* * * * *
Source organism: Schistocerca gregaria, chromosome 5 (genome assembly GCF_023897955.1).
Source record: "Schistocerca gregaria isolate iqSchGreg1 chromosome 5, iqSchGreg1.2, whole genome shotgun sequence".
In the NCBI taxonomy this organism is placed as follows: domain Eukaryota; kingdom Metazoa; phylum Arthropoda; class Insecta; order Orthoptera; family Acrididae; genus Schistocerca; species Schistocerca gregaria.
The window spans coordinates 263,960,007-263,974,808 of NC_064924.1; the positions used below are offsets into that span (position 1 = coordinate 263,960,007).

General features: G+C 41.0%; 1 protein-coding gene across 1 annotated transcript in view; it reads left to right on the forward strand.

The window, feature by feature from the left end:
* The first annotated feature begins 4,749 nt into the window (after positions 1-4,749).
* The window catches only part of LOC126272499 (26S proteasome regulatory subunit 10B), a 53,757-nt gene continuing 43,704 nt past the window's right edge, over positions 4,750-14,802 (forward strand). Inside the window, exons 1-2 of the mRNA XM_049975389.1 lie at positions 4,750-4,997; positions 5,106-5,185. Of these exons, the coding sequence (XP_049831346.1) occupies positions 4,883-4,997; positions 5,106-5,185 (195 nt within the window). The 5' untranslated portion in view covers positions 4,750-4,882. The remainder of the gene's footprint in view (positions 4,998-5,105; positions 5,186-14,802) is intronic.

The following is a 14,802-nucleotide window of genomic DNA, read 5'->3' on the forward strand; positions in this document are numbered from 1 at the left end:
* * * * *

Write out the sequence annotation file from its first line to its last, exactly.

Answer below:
Source organism: Schistocerca gregaria, chromosome 5 (genome assembly GCF_023897955.1).
Source record: "Schistocerca gregaria isolate iqSchGreg1 chromosome 5, iqSchGreg1.2, whole genome shotgun sequence".
In the NCBI taxonomy this organism is placed as follows: domain Eukaryota; kingdom Metazoa; phylum Arthropoda; class Insecta; order Orthoptera; family Acrididae; genus Schistocerca; species Schistocerca gregaria.
The window spans coordinates 263,960,007-263,974,808 of NC_064924.1; the positions used below are offsets into that span (position 1 = coordinate 263,960,007).

General features: G+C 41.0%; 1 protein-coding gene across 1 annotated transcript in view; it reads left to right on the forward strand.

The window, feature by feature from the left end:
* The first annotated feature begins 4,749 nt into the window (after positions 1-4,749).
* The window catches only part of LOC126272499 (26S proteasome regulatory subunit 10B), a 53,757-nt gene continuing 43,704 nt past the window's right edge, over positions 4,750-14,802 (forward strand). Inside the window, exons 1-2 of the mRNA XM_049975389.1 lie at positions 4,750-4,997; positions 5,106-5,185. Of these exons, the coding sequence (XP_049831346.1) occupies positions 4,883-4,997; positions 5,106-5,185 (195 nt within the window). The 5' untranslated portion in view covers positions 4,750-4,882. The remainder of the gene's footprint in view (positions 4,998-5,105; positions 5,186-14,802) is intronic.

The following is a 14,802-nucleotide window of genomic DNA, read 5'->3' on the forward strand; positions in this document are numbered from 1 at the left end: